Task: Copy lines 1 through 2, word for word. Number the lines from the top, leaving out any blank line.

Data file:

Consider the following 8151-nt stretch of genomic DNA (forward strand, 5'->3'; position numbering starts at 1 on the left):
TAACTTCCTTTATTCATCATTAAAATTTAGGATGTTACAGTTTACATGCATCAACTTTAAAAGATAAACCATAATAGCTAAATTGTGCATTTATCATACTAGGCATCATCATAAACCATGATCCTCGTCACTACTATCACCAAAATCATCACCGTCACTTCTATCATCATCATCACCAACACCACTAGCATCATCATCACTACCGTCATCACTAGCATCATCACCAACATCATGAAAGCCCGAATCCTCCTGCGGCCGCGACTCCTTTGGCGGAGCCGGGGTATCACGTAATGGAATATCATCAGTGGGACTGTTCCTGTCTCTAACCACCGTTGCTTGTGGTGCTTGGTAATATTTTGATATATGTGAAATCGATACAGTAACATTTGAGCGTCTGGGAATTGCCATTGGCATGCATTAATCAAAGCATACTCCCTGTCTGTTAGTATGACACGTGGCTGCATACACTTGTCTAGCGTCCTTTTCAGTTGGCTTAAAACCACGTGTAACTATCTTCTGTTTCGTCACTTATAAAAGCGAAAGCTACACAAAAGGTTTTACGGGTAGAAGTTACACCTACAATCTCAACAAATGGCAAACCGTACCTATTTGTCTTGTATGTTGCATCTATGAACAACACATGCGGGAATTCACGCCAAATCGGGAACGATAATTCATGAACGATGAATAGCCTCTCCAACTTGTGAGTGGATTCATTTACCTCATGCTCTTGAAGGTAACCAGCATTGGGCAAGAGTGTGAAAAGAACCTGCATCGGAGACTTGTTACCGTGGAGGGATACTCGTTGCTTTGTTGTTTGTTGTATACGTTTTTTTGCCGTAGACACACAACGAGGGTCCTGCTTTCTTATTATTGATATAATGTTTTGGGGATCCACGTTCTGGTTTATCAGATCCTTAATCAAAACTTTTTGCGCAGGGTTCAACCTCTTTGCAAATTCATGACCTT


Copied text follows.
Consider the following 8151-nt stretch of genomic DNA (forward strand, 5'->3'; position numbering starts at 1 on the left):
TAACTTCCTTTATTCATCATTAAAATTTAGGATGTTACAGTTTACATGCATCAACTTTAAAAGATAAACCATAATAGCTAAATTGTGCATTTATCATACTAGGCATCATCATAAACCATGATCCTCGTCACTACTATCACCAAAATCATCACCGTCACTTCTATCATCATCATCACCAACACCACTAGCATCATCATCACTACCGTCATCACTAGCATCATCACCAACATCATGAAAGCCCGAATCCTCCTGCGGCCGCGACTCCTTTGGCGGAGCCGGGGTATCACGTAATGGAATATCATCAGTGGGACTGTTCCTGTCTCTAACCACCGTTGCTTGTGGTGCTTGGTAATATTTTGATATATGTGAAATCGATACAGTAACATTTGAGCGTCTGGGAATTGCCATTGGCATGCATTAATCAAAGCATACTCCCTGTCTGTTAGTATGACACGTGGCTGCATACACTTGTCTAGCGTCCTTTTCAGTTGGCTTAAAACCACGTGTAACTATCTTCTGTTTCGTCACTTATAAAAGCGAAAGCTACACAAAAGGTTTTACGGGTAGAAGTTACACCTACAATCTCAACAAATGGCAAACCGTACCTATTTGTCTTGTATGTTGCATCTATGAACAACACATGCGGGAATTCACGCCAAATCGGGAACGATAATTCATGAACGATGAATAGCCTCTCCAACTTGTGAGTGGATTCATTTACCTCATGCTCTTGAAGGTAACCAGCATTGGGCAAGAGTGTGAAAAGAACCTGCATCGGAGACTTGTTACCGTGGAGGGATACTCGTTGCTTTGTTGTTTGTTGTATACGTTTTTTTGCCGTAGACACACAACGAGGGTCCTGCTTTCTTATTATTGATATAATGTTTTGGGGATCCACGTTCTGGTTTATCAGATCCTTAATCAAAACTTTTTGCGCAGGGTTCAACCTCTTTGCAAATTCATGACCTT